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A
Intuitively we might well think that the In this figure, each red line has unit length. The other dimensions are approximately:
A good reference for some of the calculations involved is:
Graham's original paper is:
The figure below shows Graham's hexagon rotating in a unit box. Note that vertices do not always touch the box. One way of looking at this is to say that Graham's hexagon is the largest hexagon that can be rotated in a unit square. Of course we then have to ask... what is the largest hexagon that can be rotated in a regular hexagon. We'll look at a regular hexagon with unit width between its sides. It turns out to be impossible to rotate Graham's hexagon in the regular hexagon - just. In this orientation, the top and bottom vertices of Graham's hexagon touch the sides of the outer hexagon. The next two lowest points are approximately 0.03 vertically below the outer hexagon sides - hard to see in the figure, but I've calculated it. So which is the largest hexagon to rotate in the regular hexagon...? If it is a matter of maximising the top figure, where all the red lines are of unit length, (and I think it is - subject to confirmation), then I've calculated that the hexagon with the largest area is this:- Again, each red line has unit length. The other dimensions are approximately:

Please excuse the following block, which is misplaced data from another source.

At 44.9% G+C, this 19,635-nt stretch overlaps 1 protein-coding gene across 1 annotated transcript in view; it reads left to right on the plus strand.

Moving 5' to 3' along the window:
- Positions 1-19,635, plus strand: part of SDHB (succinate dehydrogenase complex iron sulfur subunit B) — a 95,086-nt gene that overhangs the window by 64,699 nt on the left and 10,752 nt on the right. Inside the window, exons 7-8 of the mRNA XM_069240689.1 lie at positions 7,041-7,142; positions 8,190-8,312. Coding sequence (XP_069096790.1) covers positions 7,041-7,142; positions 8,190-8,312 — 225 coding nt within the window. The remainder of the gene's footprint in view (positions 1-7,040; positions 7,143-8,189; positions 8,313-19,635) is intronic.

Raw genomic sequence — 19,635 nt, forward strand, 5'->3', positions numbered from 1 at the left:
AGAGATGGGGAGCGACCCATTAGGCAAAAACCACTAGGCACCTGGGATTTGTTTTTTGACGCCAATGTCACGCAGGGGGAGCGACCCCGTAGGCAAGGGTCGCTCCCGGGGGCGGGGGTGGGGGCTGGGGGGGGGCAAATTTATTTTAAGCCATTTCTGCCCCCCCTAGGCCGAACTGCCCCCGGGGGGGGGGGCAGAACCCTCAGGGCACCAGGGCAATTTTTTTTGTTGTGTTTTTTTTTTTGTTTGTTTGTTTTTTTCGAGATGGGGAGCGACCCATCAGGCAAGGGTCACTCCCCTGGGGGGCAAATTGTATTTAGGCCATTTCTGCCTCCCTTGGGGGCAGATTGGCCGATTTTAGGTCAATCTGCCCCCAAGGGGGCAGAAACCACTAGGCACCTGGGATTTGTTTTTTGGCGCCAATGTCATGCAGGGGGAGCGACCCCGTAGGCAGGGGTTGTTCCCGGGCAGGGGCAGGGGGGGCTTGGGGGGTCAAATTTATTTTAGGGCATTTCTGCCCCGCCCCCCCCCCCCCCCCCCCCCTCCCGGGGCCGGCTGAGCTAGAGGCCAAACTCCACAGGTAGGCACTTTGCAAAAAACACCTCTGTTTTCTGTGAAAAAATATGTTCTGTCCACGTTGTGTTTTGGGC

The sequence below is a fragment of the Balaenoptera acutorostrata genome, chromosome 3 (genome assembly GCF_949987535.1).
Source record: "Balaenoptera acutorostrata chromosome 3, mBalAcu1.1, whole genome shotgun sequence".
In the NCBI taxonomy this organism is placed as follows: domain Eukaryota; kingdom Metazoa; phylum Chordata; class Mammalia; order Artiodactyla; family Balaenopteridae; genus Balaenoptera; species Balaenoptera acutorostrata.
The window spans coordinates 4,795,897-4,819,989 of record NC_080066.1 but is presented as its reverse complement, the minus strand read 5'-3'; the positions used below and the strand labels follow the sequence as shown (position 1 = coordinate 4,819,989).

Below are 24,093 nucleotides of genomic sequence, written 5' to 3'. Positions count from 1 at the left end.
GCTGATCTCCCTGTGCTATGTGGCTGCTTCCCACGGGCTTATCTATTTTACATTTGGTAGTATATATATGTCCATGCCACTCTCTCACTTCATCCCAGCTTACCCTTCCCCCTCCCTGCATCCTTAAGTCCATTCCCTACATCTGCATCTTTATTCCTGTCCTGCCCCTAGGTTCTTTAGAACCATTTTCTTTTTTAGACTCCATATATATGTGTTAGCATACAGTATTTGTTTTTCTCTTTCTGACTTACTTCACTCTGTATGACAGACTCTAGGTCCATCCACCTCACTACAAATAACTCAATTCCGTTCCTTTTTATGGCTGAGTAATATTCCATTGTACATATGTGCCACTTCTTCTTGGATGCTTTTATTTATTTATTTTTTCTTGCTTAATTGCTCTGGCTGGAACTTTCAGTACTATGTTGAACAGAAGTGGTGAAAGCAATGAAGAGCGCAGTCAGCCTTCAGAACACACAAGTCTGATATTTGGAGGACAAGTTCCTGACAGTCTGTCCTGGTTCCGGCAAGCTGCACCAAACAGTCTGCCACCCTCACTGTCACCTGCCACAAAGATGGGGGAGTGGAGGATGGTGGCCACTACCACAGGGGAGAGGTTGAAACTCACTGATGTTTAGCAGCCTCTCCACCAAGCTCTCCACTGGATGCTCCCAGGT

It rotates in the hexagon thus:- It's beginning to look slightly like a pentagon - so doubtless you will wonder whether a unit width pentagon will rotate in the hexagon. The answer is yes - the Reuleanx pentagon is a unit width pentagon but with curved sides - demonstration here. | ||||

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